Figure 7A shows a representative photomicrograph of dynorphin / cfos mRNA double-labeling in the medial DS. Regions sampled in the striatum were identical to regions shown in Figure 4A. Figure 7B shows the mean percentage of dynorphin mRNA-positive cells that also contained cfos mRNA. Exposure to the paired side of the CPP chamber increased the percent of double-labeled cells in the lateral DS (F (1, 15) = 4.7; p = 0.04), medial DS (F (1, 15) = 9; p = 0.009), NAcC (F (1, 19) = 4.3; p = 0.05), and NAcS (F (1, 19) = 10.2; p = 0.005) regardless of exercise condition. Interestingly, relative to the VR group, rats in the FR group had a greater percentage of double-labeled neurons in the medial DS (F (1, 15) = 7.6; p = 0.01) and NAcS (F (1, 19) = 7; p = 0.01), but not the lateral DS or NAcC, regardless of which side of the CPP chamber rats were re-exposed to. The total numbers of dynorphin mRNA-positive and single cfos mRNA-positive cells in the striatum are shown in Table 2. No significant correlations were found between distance run by rats in the VR group and % double cfos/dynorphin neurons.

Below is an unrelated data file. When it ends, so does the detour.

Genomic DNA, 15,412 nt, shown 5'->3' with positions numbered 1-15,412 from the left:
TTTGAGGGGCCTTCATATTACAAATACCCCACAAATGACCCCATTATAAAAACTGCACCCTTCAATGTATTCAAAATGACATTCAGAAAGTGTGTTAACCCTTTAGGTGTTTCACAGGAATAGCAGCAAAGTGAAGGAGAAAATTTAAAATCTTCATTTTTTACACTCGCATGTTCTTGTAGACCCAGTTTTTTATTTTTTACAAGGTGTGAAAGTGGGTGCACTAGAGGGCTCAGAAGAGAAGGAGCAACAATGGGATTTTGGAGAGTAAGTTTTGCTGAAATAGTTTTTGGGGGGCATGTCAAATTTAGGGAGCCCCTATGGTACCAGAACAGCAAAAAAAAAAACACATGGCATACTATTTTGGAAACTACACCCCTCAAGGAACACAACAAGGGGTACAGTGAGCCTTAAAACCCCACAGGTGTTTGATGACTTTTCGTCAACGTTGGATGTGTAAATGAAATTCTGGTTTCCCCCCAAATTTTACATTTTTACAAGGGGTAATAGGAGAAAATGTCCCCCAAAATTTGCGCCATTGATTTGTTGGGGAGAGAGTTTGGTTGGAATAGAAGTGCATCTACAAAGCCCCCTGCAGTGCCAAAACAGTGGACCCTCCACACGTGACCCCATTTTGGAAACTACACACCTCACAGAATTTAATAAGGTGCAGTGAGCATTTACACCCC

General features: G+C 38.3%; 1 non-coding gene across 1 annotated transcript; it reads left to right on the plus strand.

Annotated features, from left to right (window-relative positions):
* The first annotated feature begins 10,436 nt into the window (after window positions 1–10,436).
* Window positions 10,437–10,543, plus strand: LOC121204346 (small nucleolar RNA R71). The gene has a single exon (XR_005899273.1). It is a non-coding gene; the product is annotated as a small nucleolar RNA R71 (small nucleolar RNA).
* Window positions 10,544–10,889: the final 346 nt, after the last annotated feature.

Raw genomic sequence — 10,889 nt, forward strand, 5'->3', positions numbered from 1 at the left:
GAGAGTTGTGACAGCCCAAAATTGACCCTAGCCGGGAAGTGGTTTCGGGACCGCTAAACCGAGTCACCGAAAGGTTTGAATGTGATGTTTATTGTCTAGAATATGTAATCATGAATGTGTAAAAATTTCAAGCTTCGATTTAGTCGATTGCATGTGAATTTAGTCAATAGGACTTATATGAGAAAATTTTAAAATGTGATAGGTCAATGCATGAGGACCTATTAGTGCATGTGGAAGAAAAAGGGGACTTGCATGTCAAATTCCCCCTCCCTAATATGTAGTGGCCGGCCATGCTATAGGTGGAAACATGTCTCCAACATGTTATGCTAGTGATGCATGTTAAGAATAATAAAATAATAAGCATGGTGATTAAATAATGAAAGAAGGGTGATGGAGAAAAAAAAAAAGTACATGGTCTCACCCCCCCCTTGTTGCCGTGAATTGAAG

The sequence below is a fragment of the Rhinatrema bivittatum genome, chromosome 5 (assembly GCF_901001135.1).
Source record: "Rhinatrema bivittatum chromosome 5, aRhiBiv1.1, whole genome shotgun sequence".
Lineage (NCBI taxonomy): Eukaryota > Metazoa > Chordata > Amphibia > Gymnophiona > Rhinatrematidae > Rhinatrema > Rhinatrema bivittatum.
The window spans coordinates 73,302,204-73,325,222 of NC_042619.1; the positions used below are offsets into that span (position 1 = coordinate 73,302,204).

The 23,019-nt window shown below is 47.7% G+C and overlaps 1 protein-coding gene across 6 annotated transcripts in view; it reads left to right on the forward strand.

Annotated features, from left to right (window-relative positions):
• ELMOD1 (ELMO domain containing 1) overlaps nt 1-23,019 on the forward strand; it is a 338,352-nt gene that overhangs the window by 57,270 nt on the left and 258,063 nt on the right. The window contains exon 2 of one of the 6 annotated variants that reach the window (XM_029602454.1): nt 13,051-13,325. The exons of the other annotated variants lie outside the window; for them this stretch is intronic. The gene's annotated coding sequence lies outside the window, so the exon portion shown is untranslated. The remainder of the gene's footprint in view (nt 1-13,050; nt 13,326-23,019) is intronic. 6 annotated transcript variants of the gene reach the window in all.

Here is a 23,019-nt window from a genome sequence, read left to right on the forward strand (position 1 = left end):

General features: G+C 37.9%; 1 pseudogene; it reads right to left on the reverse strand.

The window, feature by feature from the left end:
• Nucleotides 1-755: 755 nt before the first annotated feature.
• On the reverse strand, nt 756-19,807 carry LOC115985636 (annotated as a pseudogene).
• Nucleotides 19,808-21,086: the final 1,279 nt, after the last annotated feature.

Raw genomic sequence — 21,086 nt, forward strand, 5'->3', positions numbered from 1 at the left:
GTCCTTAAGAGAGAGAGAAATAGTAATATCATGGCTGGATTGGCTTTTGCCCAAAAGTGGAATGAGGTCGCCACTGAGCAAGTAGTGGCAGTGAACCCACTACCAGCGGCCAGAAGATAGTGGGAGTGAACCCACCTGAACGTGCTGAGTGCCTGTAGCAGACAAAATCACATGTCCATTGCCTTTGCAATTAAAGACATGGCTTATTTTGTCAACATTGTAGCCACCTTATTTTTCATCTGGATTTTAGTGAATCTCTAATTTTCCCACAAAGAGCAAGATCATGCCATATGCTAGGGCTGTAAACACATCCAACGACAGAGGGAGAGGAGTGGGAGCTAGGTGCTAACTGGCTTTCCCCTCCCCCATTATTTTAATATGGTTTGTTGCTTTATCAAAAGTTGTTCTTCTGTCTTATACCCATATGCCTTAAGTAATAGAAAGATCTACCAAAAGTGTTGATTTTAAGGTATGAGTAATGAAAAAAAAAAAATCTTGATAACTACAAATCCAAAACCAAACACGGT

We report the novel observations that neurochemical and behavioral indices of reward elicited by wheel running are independent of the controllability of the wheel running. Rats forced to run in motorized wheels lacked any control over the onset or offset of the wheel revolutions, yet demonstrated an increase in activation of midbrain DA neurons, an accumulation of the reward-related plasticity marker ΔFosB in the DS and NAc, and CPP to the aftereffects of wheel running; effects similar to those observed in rats allowed to run voluntarily in wheels. Re-exposure to the side of the CPP chamber paired with exercise, relative to the side paired with a sedentary cage, also elicited conditioned activation of dynorphin-positive neurons in the DS and NAc regardless of exercise controllability, suggesting that striatal direct-pathway neurons could contribute to the rewarding effects of exercise. Interestingly, however, the mechanisms by which exercise reward activates direct pathway neurons might differ depending on exercise controllability. VR rats re-exposed to the side of the CPP chamber paired with VR demonstrated a conditioned activation of DA neurons of the lateral VTA, suggesting that activation of subpopulations of midbrain DA neurons could contribute to direct pathway activation during voluntary exercise reward. In contrast, no such cfos mRNA increases were observed in midbrain DA neurons of FR rats re-exposed to the side of the CPP chamber paired with FR. Together, these data are consistent with the idea that rewarding effects of exercise contribute to exercise-induced stress resistance, as both VR and FR produce stress resistance (Greenwood et al., 2013) and our data suggest are also both rewarding. Moreover, these data offer insight into the neural circuitries and mechanisms underlying exercise reward and provide potential targets for future investigations of exercise reward and exercise-induced stress resistance.